Re: enum or array ?

Mark Space <>
Fri, 29 May 2009 15:31:21 -0700
Mike Schilling wrote:

That's true. But it's quite possible (i.e. I've done it) to build a
class that mimics the code generated for Enums while allowing both
predefined values (which get static instances generated for them) plus

This is a good point. For the OP, I think what Mike is saying is
something like this:

public class Currency {

   public final static Currency US = new Currency("US");
   public final static Currency EUR = new Currency("EUR");
   public final static Currency YUAN = new Currency("YUAN");

   private String name;

   private Currency( String name ) { = name;

This works almost exactly like the enum the OP proposed. It's accessed
like an enum (Currency.US) and you can't extend it (because of the
private constructor). I think that an enum in Java is pretty much
boilerplate for the above pattern.

The above code has the advantage that you can add a public constructor
and then get an extensible class.

values added at runtime (which do not.) (In fact, since the Java
code for such a class is boilerplate, I've built a tool to generate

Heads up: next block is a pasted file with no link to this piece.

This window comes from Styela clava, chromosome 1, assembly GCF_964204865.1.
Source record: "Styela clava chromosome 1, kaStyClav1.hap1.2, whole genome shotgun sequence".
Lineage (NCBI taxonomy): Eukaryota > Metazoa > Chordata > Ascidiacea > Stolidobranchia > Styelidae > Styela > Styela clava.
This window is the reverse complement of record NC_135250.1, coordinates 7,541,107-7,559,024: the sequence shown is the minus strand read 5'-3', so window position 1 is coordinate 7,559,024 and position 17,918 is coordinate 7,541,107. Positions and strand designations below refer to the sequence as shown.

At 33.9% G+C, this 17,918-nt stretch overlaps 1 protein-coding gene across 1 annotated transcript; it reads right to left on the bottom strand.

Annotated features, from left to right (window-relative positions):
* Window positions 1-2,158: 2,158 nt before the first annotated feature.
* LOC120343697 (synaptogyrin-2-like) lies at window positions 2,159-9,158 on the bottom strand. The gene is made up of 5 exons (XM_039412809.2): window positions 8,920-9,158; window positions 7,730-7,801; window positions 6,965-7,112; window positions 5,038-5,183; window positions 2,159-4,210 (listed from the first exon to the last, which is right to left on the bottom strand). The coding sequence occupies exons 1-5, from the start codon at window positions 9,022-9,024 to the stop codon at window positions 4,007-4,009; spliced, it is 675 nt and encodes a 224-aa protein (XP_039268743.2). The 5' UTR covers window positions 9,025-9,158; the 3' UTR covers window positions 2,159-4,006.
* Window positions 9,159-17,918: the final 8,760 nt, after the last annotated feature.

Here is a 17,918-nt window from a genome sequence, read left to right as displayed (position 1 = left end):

it.) You still get many of the advantages of enums, but not all: e.g.
you can't switch on them, nor can you override methods per-value.

I'm thinking something like this. What's your pattern?

public class Currency {

   private final static Currency[] defaults =
       new Currency("US"),
       new Currency("EUR"),
       new Currency("YUAN"),

   private String name;
   private static CopyOnWriteArraySet<Currency> currencies;
      currencies = new CopyOnWriteArraySet( Arrays.asList(defaults) );

   protected Currency( String name ) { = name;

   public void addCurrencies( Currency[] c ) {
     currencies.addAll( Arrays.asList(c) );

  public Set<Currency> getCurrencies() {
    return Collections.unmodifiableSet( currencies );

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